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How Brain Pacemakers Erase Diseased Messages

Date:
May 31, 2007
Source:
Duke University
Summary:
Brain "pacemakers" that have helped ease symptoms in people with Parkinson's disease and other movement disorders seem to work by drowning out the electrical signals of their diseased brains, biomedical engineers have found. A better understanding of the processes underlying deep brain stimulation could enable physicians to better fine-tune electrical implants.

Brain "pacemakers" that have helped ease symptoms in people with Parkinson's disease and other movement disorders seem to work by drowning out the electrical signals of their diseased brains.

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Despite the clinical success of the devices, which have been approved by the Food and Drug Administration and can be found in the heads of about 30,000 Americans, the mechanisms by which deep brain stimulation alleviates disease symptoms aren't well understood.

Biomedical engineers at Duke University's Pratt School of Engineering have found that stimulation administered by rapid-fire electrical pulses deep in the brain produces what they call an "informational lesion." By relaying a repetitious and therefore meaningless message, constant pulses overwhelm the erratic bursts of brain activity characteristic of disease.

"Periodic bursts in the brains of people with tremor -- which might follow a pattern such as 'pop-pop-pop, silence, pop-pop-pop, silence' -- propagate pathological information within brain circuits," said Warren Grill, the study's lead investigator and an associate professor of biomedical engineering. "If you replace that instead with a constant 'pop-pop-pop-pop-pop-pop,' you've erased that pathological information."

Grill said the high-frequency deep brain stimulation acts like a surgical lesion, another acceptable treatment for severe tremor disorders and epilepsies. But the electronic device has the advantage of being adjustable or reversible.

The researchers' report appears in a special June 2007 issue of the journal IEEE Transactions on Neural Systems and Rehabilitation Engineering, edited in part by Grill. The study was conducted by a team that included Alexis Kuncel, a doctoral student in biomedical engineering at Duke, and Scott Cooper, a neurologist at the Cleveland Clinic, with support from the National Institutes of Health.

The FDA approved the use of deep brain stimulation for Parkinson's disease in 1997. The electrical implants are also an approved therapy for other movement disorders and are at various stages of testing for the treatment of epilepsy, depression, obsessive-compulsive disorder and pain, according to Grill.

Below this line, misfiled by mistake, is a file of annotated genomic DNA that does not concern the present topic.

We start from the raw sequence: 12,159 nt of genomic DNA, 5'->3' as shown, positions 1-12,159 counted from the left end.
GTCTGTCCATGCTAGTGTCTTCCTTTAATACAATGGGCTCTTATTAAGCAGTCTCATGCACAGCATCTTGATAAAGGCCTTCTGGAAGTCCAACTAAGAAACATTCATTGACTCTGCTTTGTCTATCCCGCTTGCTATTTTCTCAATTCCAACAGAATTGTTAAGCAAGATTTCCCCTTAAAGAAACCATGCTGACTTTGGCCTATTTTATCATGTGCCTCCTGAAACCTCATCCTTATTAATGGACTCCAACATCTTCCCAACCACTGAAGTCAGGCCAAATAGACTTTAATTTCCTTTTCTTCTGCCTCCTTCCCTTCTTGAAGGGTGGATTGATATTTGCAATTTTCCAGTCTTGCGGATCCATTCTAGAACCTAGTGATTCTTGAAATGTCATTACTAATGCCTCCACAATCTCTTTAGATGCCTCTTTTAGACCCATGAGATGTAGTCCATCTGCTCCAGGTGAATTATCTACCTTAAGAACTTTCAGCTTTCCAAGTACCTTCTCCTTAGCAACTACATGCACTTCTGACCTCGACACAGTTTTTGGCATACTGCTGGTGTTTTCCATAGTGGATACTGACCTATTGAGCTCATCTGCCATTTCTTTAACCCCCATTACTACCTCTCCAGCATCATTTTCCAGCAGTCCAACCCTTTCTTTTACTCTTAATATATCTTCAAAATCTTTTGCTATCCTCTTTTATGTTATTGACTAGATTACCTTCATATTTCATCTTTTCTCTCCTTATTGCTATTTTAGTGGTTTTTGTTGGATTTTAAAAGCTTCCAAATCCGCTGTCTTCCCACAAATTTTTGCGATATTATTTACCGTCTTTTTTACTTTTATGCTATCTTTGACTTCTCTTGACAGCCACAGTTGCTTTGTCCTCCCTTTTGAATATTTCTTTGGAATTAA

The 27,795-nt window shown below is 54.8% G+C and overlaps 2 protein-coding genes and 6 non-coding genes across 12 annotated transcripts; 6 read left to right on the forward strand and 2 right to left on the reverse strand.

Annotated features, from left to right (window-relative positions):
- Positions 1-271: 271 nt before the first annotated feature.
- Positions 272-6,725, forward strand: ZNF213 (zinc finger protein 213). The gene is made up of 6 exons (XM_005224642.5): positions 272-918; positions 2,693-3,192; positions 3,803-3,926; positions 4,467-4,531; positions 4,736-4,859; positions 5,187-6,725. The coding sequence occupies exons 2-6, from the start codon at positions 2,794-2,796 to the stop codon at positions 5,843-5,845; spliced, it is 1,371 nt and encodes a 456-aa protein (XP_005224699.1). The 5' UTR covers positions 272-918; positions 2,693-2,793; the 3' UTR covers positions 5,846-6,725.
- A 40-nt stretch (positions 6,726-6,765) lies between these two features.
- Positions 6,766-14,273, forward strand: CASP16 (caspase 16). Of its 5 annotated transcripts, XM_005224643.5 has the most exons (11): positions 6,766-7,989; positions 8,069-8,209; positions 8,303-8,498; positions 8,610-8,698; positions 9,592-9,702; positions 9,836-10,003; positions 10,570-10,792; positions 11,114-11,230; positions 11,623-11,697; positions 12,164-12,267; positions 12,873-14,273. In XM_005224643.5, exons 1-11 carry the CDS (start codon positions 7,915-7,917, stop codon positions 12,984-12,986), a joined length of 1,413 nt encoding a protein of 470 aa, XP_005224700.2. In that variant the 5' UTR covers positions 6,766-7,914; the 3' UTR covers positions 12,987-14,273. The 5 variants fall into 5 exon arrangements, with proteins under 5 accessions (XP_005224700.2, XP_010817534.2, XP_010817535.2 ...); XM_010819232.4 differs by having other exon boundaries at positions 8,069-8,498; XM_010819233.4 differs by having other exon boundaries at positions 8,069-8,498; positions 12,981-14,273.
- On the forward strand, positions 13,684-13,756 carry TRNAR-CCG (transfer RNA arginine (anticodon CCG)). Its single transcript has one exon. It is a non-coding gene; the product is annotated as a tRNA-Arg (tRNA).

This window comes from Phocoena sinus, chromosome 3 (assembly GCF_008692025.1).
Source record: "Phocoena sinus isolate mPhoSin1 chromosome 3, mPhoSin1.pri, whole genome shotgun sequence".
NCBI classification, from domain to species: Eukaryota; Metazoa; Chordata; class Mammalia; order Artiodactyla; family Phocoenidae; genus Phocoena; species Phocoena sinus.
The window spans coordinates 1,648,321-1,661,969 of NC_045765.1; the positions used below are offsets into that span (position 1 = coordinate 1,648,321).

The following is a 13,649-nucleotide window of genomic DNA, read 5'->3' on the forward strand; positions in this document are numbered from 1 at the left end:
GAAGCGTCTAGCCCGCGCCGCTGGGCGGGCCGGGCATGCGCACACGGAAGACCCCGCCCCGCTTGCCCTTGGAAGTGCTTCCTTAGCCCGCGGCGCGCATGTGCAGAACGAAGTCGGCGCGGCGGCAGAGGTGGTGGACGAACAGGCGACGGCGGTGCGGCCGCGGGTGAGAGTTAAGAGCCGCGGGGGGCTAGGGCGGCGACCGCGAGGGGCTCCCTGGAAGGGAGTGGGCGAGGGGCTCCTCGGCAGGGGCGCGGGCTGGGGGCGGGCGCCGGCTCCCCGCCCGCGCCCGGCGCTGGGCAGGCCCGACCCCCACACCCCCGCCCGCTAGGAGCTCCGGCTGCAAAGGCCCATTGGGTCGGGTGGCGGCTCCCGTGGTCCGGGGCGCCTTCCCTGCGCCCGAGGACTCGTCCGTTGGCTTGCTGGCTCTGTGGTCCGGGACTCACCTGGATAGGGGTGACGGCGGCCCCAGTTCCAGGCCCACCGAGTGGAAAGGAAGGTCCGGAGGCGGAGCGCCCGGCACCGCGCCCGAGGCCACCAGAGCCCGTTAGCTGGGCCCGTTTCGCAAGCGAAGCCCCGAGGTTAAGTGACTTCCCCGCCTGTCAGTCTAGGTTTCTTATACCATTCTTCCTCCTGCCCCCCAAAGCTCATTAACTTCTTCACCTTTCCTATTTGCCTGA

The complexity of the brain -- in which nerves project in all directions and connect with one another to form multiple, looping networks -- makes studying how deep brain stimulation works a challenge, Grill said.

Grill's team created a mathematical model of a normally functioning brain cell. The researchers then gave the model neuron the pathological pattern of activity seen in people with tremors, assembled a group of these model cells and watched what would happen when the cells were electrically stimulated at various rates and intensities.

In addition to showing how the therapy works, their model of neurons in action also revealed that stimulation delivered at too slow a pace fails to keep bad information at bay. Indeed, slower pulses can actually add to problematic bursts, they showed.

The model's findings closely parallel the clinical responses of patients, who typically experience the greatest relief from symptoms when their devices are tuned by physicians to deliver rapid pulses, Grill said. Patients' symptoms can actually worsen when the devices are dialed to a slower setting.

The intensity of stimulation also plays an important role, the study suggests, by determining the number of brain cells affected by a particular series of pulses.

A better understanding of the processes underlying deep brain stimulation could enable physicians to better fine-tune electrical implants, Grill said. That could be particularly useful for zeroing in on effective settings for implants used to treat diseases, such as epilepsy, in which seizures occur only sporadically, as well as conditions, such as depression, in which symptoms can vary widely from day to day.

"In the case of tremor, physicians can alter the setting until they see the symptoms stop," Grill said. "You don't have to know how it's really working.

"In a condition like epilepsy, however, it's extremely unlikely that a person would have a seizure in the doctor's office," he said. "Therefore, it might take months of trial and error to find the optimal setting." Grill's new model promises to streamline the process.


Story Source:

The above story is based on materials provided by Duke University. Note: Materials may be edited for content and length.


Cite This Page:

Duke University. "How Brain Pacemakers Erase Diseased Messages." ScienceDaily. ScienceDaily, 31 May 2007. <www.sciencedaily.com/releases/2007/05/070530122217.htm>.
Duke University. (2007, May 31). How Brain Pacemakers Erase Diseased Messages. ScienceDaily. Retrieved December 18, 2014 from www.sciencedaily.com/releases/2007/05/070530122217.htm
Duke University. "How Brain Pacemakers Erase Diseased Messages." ScienceDaily. www.sciencedaily.com/releases/2007/05/070530122217.htm (accessed December 18, 2014).

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